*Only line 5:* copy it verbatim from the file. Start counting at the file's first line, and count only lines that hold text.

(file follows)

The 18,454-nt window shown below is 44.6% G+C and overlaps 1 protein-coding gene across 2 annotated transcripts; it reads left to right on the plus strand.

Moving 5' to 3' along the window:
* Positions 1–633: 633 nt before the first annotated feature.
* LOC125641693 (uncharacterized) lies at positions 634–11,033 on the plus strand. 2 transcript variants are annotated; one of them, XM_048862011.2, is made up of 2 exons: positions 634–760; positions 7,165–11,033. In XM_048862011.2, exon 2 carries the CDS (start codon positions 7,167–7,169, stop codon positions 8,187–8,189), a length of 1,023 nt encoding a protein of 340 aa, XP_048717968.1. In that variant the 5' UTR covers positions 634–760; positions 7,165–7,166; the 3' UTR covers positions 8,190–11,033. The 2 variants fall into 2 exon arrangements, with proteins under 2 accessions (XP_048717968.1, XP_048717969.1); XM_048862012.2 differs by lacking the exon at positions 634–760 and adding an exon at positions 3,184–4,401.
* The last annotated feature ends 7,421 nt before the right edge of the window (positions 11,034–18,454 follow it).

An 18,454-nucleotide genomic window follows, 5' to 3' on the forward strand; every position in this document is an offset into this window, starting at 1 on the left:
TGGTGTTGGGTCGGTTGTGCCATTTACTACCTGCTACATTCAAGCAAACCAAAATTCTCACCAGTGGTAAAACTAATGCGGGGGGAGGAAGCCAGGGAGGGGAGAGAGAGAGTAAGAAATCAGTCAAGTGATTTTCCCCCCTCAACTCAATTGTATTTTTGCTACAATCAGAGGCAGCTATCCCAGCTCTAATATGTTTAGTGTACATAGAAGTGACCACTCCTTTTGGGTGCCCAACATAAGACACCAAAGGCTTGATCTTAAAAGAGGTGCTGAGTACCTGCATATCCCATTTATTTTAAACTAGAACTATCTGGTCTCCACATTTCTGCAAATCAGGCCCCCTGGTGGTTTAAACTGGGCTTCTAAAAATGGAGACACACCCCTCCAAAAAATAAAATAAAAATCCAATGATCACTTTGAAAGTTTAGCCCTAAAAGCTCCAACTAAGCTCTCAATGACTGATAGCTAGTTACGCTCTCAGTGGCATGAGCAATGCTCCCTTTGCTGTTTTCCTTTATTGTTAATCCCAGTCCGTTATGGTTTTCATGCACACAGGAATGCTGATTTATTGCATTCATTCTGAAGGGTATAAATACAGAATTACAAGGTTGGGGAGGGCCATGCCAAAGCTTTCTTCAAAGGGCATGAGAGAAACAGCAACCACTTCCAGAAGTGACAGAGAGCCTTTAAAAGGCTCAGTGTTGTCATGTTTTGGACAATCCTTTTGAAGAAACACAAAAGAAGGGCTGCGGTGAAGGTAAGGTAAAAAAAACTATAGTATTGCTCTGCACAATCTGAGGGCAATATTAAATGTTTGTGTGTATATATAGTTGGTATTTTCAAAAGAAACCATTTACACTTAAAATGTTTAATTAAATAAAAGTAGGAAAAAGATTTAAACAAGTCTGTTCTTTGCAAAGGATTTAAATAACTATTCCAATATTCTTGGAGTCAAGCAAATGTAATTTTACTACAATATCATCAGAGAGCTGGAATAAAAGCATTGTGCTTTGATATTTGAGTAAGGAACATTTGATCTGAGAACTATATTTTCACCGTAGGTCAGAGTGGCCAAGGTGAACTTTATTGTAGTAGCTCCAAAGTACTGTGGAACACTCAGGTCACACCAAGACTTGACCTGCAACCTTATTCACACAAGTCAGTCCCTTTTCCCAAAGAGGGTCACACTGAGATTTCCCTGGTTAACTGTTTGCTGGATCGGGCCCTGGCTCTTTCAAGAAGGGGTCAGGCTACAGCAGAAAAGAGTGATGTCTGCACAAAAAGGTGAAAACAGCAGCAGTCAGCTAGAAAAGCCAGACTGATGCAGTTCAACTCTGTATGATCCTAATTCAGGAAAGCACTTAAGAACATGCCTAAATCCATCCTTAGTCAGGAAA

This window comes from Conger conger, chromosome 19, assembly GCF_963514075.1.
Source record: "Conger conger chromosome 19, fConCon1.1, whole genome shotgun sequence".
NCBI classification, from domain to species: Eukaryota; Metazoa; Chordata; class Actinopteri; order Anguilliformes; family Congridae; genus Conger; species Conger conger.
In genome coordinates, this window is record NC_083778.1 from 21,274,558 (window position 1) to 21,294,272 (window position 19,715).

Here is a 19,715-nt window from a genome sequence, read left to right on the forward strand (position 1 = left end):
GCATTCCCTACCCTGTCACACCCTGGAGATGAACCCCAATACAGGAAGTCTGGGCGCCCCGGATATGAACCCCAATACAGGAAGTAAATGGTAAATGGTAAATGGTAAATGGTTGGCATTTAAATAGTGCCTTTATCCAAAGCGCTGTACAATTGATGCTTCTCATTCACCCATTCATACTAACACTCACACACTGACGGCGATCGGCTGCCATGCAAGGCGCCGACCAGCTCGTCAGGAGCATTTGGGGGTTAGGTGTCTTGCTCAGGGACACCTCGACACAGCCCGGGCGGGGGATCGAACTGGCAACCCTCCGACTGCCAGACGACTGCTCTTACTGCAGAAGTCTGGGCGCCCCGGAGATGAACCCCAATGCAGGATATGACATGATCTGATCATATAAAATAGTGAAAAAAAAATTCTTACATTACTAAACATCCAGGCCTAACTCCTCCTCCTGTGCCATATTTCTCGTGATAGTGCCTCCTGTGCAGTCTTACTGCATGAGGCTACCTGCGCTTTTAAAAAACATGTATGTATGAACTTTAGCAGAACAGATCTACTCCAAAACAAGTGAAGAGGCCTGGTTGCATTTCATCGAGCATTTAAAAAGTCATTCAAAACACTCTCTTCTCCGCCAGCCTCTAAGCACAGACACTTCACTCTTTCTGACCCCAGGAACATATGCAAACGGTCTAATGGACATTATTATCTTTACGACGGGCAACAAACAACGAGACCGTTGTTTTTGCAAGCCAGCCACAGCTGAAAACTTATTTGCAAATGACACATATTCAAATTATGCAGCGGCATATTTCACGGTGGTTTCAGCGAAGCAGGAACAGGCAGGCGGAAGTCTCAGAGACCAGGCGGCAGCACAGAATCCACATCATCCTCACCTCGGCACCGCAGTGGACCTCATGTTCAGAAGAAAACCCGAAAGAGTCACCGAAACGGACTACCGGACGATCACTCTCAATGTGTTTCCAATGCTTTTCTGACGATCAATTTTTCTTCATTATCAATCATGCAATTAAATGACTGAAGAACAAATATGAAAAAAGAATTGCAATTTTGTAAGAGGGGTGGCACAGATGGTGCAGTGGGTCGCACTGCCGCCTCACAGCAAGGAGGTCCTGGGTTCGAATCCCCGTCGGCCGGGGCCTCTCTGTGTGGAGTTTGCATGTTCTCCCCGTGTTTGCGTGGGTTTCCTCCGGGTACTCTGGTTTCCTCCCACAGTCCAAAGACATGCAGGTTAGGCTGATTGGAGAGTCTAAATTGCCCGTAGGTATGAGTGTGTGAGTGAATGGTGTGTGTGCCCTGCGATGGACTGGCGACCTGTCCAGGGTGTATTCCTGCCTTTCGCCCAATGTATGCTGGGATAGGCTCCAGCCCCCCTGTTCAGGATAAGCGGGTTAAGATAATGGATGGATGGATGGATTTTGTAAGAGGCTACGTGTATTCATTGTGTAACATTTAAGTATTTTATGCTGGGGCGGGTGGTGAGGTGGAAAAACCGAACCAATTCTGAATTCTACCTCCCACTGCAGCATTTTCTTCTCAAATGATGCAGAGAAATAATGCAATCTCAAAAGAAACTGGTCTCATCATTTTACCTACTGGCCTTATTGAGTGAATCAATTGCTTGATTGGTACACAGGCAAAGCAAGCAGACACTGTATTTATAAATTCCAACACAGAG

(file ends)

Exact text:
* The last annotated feature ends 7,421 nt before the right edge of the window (positions 11,034–18,454 follow it).